None of this is novel to anyone familiar with the wider MMT literature. Most MMT discussions of taxes emphasise the fact that taxes are imposed. Imposition implies force. In Chapter 3 of Randall Wray's Understanding Modern Money, he discusses how real world colonial governors imposed the usage of European currencies in their colonies.

Is Modern Macro Useful Outside Of Modern Societies?

Shaikh also draws a distinction between a "debt" and a tax liability imposed by the state. From a technical standpoint, he is presumably correct. However, this is a purely technical distinction, and it does not completely reflect common usage of terms. In English, we say that we "owe money to the government" if we have taxes due, which is the same phrasing we use for financial obligations that are undoubtedly debt. (David Graeber argues in Debt: The First 5000 Years that formal debt obligations piggy-backed upon the social obligations that already existed in societies, which is why there has been strong acceptance amongst individuals of the need to pay back debt.)

More generally, he argues that we cannot use the terminology "debt" for all of the various social obligations incurred in traditional societies.

One again, this is reasonable, but it is unclear why this would come up in a book about economic theory of capitalist societies. Modern economic theory has absolutely nothing useful to say about the practical problems that would face the inhabitants of a group organised around ceremonial gift-giving (potlatch). Is an analysis of the governmental budget constraint going to offer insights about what is the best strategy for gift giving over the next three fishing seasons? How are we going to adapt utility functions to the society where the objective is to give objects away for the consumption of others? The deep insight of growth economics -- that people need to be more productive -- is even more vacuous when translated to a non-industrial society. "When you go fishing, catch more fish per hour!" is advice that is not going to impress anyone.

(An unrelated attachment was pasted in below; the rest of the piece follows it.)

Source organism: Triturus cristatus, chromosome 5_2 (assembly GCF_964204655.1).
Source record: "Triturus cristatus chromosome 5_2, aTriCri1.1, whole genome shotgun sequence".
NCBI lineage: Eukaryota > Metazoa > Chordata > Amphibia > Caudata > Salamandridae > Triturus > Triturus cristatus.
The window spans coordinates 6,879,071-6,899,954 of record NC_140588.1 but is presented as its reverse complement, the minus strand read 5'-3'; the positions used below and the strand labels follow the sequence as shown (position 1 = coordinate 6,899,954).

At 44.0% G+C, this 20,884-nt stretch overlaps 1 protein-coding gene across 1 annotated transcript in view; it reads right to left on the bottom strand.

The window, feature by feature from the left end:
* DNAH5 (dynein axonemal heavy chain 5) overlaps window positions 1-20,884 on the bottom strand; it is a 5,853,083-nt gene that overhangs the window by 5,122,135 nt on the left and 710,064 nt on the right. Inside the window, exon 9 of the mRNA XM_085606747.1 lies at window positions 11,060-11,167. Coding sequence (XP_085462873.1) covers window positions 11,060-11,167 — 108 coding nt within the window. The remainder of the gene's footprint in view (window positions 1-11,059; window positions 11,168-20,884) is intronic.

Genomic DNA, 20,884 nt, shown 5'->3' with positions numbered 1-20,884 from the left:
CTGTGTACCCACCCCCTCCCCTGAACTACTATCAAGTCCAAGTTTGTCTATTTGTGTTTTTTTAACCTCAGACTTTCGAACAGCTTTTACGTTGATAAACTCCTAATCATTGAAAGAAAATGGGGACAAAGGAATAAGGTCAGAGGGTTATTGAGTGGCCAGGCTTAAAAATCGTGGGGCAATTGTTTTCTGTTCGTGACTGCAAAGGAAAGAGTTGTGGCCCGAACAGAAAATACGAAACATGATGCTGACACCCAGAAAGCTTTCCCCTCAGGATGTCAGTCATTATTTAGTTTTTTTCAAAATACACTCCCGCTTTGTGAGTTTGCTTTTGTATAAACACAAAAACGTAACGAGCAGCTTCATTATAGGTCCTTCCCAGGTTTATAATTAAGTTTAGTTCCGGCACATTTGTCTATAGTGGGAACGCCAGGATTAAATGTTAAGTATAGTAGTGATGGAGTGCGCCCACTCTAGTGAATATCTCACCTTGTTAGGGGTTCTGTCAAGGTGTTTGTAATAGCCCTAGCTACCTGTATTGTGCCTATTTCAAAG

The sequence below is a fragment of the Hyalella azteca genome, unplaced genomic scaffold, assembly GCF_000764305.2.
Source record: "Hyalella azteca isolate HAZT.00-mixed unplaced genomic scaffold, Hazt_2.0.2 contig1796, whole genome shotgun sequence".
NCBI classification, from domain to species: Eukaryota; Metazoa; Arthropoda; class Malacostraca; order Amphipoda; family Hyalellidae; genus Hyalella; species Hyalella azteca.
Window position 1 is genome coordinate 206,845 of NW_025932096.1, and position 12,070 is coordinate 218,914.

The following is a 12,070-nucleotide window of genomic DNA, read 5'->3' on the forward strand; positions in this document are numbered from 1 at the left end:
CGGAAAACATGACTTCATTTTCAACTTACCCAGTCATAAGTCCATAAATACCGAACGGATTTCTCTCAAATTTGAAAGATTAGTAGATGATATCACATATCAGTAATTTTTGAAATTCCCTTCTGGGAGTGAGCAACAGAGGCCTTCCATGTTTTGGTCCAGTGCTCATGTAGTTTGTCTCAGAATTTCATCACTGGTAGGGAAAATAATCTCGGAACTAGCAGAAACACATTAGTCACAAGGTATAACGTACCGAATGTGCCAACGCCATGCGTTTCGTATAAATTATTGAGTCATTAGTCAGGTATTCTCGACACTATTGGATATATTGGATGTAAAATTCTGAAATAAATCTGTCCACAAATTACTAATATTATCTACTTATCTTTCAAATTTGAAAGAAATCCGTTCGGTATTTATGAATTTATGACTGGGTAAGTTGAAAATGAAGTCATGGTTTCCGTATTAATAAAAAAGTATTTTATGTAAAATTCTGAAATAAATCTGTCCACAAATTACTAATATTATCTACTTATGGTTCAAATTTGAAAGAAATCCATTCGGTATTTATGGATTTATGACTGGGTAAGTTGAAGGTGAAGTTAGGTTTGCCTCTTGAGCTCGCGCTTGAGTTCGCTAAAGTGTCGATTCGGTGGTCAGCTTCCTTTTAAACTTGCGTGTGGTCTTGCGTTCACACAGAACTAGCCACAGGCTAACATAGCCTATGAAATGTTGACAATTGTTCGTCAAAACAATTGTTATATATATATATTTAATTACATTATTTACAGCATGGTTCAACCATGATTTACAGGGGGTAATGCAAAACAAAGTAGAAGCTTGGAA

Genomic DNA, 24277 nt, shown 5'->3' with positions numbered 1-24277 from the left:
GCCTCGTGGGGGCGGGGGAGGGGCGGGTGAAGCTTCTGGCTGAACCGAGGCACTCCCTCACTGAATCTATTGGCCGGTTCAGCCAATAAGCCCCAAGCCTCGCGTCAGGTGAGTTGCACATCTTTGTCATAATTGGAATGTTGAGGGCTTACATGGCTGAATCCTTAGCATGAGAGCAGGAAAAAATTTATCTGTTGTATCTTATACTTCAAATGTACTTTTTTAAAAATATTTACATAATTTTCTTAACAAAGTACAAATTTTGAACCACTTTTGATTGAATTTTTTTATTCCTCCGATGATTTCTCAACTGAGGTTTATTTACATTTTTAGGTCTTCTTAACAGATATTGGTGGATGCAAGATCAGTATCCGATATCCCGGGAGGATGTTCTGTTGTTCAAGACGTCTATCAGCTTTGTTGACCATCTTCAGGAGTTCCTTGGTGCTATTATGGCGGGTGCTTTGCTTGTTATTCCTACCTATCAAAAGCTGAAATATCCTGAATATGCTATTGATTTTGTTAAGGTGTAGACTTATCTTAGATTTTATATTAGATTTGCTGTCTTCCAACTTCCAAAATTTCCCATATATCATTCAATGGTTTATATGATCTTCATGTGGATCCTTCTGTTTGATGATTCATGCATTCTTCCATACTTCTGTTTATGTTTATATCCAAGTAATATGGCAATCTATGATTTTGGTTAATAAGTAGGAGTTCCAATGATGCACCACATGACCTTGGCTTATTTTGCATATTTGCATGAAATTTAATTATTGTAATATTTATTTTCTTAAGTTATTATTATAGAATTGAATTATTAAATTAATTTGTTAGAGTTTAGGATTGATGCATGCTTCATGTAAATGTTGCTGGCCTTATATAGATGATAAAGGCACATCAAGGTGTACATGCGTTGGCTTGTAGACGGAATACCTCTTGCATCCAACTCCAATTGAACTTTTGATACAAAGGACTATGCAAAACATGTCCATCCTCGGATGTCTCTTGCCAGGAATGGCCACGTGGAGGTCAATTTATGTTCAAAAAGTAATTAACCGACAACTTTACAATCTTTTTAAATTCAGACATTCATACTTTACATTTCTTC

Even if we look at a somewhat familiar society like the Roman Empire, it is unclear that modern economic theory would have anything useful to say.It is unclear that a rigid distinction between the "private sector" and the "public sector" is applicable anywhere outside of nation-states with a permanent bureaucratic government.

(Of course, one might argue that modern economic theory has almost nothing useful to say about the real economic problems facing modern societies, such resource depletion and climate change.)

Perhaps modern economic theory could give some nuggets of wisdom to other societies. At the same time, we could say the same thing about the works of William Shakespeare.

Origins Of Money

If we have a hard time applying modern economic theory to ancient societies, it is straightforward to see that we cannot get too exercised about the instruments that they used as money. For us, the notion of money is intertwined with the existence of a banking system. Modern banking system developed over centuries, and they are far more complex entities than their equivalents in earlier eras. We will have a hard time relating our notions of money to the views of ancients.